I have always been fascinated by a person’s public life versus their private life. Your outer public life is the part of you that everyone sees. It is visible and therefore measurable and is the part of your life that tells you how well you are doing.
But then you have your private world, your private thoughts that no one knows about until they become words that come out of your mouth. Recently I have been reading about what we do in private, what we do when no one sees. I do not think we realize how what we do in private can set the course of our lives.
I recently read an article where the author said, “If you want to understand success, you can’t focus on what’s visible.” He goes on to say that:
Nature offers a great example with bamboo, which takes up to 5 years to develop its roots. For years, to the outside observer, no visible progress has been made. Meanwhile, the bamboo grows below the surface, developing its roots and storing energy. Then, all at once, it starts to grow. Years of stored energy result in exponential growth, sometimes reaching over 50 feet in a matter of weeks.
That’s how accomplishment comes. Slowly and then all at once.
Everyone wants to experience success, but no one wants to perform the behind-the-scenes work that will get us there.
A highly rigorous scientific study was performed in Berlin in the early nineties. The object of the study was to figure out why some violinists are better than others. The researchers went to the Music Academy of West Berlin as it was known to turn out extremely good musicians, many of whom went on to careers with major symphony orchestras.
Professors were asked to divide their students into three groups. The first group included the very best violinists, the second group was violinists who while good, were not as good as the first group. Those in the third group were good but not as good as those in the first two groups.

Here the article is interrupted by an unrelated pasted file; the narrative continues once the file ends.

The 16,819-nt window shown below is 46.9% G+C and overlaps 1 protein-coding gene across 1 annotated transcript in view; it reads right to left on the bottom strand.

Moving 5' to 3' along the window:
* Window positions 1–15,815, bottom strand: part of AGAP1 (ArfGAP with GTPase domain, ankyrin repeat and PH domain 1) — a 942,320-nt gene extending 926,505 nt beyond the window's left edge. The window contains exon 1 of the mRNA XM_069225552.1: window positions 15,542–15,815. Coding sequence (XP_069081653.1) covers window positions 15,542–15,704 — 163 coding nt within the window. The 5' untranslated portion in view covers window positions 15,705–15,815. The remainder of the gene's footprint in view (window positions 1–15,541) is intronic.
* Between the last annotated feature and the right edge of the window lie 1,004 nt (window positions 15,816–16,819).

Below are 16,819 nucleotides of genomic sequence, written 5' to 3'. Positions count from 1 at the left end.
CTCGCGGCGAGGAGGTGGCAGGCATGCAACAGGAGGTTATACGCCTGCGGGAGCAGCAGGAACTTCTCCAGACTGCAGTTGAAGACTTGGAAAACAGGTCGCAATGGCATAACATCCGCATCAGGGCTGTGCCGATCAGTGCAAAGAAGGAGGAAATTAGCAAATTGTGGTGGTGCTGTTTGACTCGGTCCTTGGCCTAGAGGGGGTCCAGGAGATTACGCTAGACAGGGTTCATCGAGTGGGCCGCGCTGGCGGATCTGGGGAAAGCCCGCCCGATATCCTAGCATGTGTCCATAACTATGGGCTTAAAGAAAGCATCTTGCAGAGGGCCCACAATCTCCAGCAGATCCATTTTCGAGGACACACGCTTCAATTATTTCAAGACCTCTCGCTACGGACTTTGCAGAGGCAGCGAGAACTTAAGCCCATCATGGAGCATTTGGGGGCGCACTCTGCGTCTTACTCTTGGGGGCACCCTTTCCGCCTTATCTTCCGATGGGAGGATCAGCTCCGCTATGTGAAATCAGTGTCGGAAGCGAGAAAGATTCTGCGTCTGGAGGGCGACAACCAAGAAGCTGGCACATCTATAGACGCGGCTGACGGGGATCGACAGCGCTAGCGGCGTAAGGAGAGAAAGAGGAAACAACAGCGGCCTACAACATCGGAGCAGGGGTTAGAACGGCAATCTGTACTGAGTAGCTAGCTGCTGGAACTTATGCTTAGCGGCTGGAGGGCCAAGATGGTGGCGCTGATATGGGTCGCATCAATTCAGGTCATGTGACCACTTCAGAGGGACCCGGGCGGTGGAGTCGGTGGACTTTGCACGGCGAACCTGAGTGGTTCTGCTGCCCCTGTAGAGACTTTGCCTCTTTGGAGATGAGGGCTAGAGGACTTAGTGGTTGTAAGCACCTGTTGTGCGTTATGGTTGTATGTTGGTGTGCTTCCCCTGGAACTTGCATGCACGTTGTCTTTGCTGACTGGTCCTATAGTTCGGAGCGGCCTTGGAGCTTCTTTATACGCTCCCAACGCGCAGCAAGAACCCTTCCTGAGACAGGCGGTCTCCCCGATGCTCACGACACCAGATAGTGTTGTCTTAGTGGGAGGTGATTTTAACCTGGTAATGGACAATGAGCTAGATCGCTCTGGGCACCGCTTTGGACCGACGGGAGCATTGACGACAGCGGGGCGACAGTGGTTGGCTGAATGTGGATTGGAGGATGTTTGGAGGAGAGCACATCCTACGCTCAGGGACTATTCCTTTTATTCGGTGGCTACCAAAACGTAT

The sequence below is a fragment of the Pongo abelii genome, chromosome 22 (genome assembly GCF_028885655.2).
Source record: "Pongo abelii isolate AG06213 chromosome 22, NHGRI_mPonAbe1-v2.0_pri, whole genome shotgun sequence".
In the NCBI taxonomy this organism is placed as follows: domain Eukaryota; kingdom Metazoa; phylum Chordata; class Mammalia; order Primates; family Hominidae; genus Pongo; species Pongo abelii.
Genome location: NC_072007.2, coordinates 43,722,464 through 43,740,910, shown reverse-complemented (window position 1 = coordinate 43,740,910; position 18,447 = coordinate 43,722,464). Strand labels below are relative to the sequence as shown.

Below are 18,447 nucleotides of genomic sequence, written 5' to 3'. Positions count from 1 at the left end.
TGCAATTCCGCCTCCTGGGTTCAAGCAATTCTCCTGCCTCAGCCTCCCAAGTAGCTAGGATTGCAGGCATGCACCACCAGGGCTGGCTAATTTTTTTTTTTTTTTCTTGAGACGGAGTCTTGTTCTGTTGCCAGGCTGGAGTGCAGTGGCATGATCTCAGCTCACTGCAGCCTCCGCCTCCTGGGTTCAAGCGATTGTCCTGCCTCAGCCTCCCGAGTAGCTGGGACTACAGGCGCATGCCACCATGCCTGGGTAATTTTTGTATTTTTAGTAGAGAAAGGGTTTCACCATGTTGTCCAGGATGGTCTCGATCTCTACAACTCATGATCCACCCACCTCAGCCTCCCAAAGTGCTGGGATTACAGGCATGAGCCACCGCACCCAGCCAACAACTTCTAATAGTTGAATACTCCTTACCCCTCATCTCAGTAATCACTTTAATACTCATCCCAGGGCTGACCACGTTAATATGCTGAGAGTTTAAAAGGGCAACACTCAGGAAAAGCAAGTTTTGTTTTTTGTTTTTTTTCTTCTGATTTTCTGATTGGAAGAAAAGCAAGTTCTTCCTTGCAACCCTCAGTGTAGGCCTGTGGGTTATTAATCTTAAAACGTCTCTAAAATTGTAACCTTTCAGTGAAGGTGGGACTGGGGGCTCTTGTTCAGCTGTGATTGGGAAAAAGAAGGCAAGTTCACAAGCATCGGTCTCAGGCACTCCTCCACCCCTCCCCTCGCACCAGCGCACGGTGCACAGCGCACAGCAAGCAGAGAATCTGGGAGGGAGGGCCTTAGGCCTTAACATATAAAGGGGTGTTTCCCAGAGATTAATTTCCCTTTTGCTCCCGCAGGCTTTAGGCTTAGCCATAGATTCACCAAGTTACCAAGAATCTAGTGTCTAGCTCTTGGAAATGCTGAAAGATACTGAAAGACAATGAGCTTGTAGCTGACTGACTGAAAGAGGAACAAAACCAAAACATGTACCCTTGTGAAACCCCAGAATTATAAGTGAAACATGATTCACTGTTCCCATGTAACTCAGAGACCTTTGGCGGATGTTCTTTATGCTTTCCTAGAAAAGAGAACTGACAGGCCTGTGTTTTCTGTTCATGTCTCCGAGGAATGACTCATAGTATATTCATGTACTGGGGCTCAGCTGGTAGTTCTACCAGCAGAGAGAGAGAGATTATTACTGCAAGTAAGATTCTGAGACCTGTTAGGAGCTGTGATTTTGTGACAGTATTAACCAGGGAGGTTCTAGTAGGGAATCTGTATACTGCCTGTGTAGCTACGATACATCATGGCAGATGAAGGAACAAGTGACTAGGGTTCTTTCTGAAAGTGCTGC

The researchers collected a massive amount of biographical data. This included when the musicians started studying music, the competitions they took part in, their success in these competitions, and how many hours a week they had practiced since they started playing the violin.
The subjects were also given a long list of activities, music related and non-music related. They were asked how much time they spent on each one in the most recent typical week.
What I found to be most interesting is that the students in all three groups were spending the same total amount of time on music related activities. This included lessons, practice, classes and so on. Music activities took up close to fifty hours of their week
However, there was one activity that clearly was more important than any other, and that was practicing by themselves when no one else was around. All the students agreed. When asked to rate the relevance of twelve music-related activities that most contributed to developing their skill, solitary practice was number one. Though all the students knew it, they didn’t all do it. The reason, and they all agreed is that it is hard and it isn’t much fun.
I think we should all ask ourselves, how do we spend our surplus hours when nothing is really required of us? Do we invest the time in activities that develop us or do we flitter it away? What do we do with the solitary hours when no one is around and no one is looking?
Finally, as a Christian, I believe the most important activity in life, that requires us to be isolated from others, is the time we spend with God. It is not only a time to feed and strengthen our souls, it is when you hear God’s voice most definitively.
I close with two famous quotes.
“The heights by great men reached and kept were not attained by sudden flight, but they while their companions slept, were toiling upward in the night.” —Henry Wadsworth Longfellow
“Two roads diverged in the woods, and I took the one less traveled by, and that has made all the difference.” —Robert Frost
Richard E Simmons III is the founder and Executive Director of The Center for Executive Leadership and a best-selling author.